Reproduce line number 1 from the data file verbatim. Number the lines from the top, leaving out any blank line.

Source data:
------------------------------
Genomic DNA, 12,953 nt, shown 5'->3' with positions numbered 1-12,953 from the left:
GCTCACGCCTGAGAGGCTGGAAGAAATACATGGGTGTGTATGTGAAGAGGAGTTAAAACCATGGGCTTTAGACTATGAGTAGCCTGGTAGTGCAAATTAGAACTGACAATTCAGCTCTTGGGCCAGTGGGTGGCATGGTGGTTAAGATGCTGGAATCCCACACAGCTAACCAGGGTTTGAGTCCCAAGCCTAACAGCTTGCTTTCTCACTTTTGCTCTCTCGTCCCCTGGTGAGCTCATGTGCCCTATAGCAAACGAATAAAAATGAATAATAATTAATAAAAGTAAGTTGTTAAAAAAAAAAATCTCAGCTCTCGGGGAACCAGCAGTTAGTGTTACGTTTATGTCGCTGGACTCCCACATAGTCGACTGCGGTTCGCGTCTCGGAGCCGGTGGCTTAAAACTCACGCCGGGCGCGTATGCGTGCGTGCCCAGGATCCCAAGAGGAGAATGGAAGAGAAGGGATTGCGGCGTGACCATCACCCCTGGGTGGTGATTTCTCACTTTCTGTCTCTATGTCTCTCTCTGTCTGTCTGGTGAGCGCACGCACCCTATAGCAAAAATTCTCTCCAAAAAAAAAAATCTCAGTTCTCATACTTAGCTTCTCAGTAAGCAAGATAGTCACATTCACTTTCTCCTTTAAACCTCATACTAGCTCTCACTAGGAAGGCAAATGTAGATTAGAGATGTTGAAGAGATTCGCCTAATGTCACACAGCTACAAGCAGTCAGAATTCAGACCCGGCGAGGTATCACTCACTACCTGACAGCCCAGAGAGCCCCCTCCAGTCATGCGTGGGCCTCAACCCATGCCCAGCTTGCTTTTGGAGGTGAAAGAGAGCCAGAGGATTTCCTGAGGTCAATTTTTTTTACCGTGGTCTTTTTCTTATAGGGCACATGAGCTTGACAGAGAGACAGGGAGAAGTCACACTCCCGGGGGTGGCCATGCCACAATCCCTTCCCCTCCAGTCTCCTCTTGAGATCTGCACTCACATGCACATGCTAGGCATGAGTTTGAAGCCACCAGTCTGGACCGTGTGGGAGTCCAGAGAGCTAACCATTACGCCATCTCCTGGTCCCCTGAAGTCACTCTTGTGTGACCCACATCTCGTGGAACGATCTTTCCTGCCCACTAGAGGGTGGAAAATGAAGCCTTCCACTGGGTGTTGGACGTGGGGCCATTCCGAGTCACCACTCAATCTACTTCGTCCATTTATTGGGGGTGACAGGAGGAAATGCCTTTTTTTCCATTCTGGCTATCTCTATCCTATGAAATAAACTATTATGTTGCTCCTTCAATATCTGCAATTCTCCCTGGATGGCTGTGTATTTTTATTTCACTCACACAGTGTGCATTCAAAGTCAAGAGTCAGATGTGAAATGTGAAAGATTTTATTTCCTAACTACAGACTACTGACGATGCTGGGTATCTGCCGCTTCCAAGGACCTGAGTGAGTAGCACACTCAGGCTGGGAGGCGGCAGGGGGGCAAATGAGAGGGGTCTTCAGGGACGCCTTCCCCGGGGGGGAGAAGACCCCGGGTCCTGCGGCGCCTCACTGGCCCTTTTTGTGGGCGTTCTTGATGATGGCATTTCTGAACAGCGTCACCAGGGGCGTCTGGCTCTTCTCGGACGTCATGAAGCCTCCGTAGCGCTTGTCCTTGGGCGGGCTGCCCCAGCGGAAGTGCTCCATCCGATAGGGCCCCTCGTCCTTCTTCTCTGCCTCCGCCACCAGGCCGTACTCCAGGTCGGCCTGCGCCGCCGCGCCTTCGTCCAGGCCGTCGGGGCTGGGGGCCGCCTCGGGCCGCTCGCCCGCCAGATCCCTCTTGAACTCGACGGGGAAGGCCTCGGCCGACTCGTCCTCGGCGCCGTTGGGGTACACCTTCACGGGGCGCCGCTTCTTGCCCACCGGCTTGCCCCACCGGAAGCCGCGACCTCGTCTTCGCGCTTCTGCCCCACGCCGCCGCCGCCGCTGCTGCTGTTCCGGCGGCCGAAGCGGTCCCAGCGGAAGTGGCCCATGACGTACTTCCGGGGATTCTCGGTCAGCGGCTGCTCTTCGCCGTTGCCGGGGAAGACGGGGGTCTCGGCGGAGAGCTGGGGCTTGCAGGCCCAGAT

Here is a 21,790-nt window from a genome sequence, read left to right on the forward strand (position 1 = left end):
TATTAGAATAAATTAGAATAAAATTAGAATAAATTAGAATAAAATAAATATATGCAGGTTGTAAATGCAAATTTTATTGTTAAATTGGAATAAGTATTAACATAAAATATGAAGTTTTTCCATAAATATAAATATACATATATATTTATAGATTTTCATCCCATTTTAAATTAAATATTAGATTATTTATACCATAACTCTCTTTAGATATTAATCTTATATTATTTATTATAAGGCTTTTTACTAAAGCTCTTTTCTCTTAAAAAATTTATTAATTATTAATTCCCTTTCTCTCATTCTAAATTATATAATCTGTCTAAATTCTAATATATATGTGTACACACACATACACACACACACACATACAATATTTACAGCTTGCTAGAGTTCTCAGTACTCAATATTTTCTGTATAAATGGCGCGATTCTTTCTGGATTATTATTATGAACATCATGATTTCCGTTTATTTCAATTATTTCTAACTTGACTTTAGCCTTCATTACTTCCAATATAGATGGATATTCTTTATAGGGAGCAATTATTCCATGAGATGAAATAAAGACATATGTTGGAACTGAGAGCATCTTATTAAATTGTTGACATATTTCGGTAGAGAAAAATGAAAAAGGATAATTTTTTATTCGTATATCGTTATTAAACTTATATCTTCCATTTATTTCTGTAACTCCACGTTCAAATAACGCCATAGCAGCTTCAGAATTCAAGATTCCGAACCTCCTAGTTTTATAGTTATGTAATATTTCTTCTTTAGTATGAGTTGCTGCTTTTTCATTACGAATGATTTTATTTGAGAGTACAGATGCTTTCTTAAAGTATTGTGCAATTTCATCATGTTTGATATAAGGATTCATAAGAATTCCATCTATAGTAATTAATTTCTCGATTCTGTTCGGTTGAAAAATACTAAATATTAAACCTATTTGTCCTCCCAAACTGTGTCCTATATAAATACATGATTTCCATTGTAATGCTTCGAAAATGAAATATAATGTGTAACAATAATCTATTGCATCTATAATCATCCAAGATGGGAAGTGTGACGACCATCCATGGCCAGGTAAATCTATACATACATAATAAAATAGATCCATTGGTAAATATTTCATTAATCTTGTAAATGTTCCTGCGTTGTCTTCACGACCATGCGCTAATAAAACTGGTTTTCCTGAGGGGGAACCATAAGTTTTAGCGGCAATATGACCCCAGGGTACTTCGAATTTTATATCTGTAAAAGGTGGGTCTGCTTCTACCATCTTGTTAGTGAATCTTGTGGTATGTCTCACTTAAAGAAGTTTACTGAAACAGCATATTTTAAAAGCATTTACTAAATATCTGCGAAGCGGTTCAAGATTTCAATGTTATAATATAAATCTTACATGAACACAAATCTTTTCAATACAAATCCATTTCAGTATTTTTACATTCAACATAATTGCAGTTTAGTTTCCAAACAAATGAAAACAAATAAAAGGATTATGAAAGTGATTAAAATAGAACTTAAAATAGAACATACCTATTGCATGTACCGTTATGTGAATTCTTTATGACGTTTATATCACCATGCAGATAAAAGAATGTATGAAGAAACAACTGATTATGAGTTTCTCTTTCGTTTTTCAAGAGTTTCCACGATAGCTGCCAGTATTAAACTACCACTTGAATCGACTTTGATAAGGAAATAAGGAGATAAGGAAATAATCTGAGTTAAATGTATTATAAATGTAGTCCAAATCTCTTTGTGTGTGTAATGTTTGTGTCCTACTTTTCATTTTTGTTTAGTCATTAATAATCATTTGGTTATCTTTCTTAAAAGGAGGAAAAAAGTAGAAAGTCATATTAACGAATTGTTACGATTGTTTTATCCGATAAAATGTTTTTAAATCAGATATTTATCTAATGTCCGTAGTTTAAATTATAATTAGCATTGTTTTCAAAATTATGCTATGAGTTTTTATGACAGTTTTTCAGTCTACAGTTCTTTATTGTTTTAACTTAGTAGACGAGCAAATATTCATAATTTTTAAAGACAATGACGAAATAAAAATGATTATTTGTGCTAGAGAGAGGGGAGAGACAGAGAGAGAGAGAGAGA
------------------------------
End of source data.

Genomic DNA, 12,953 nt, shown 5'->3' with positions numbered 1-12,953 from the left: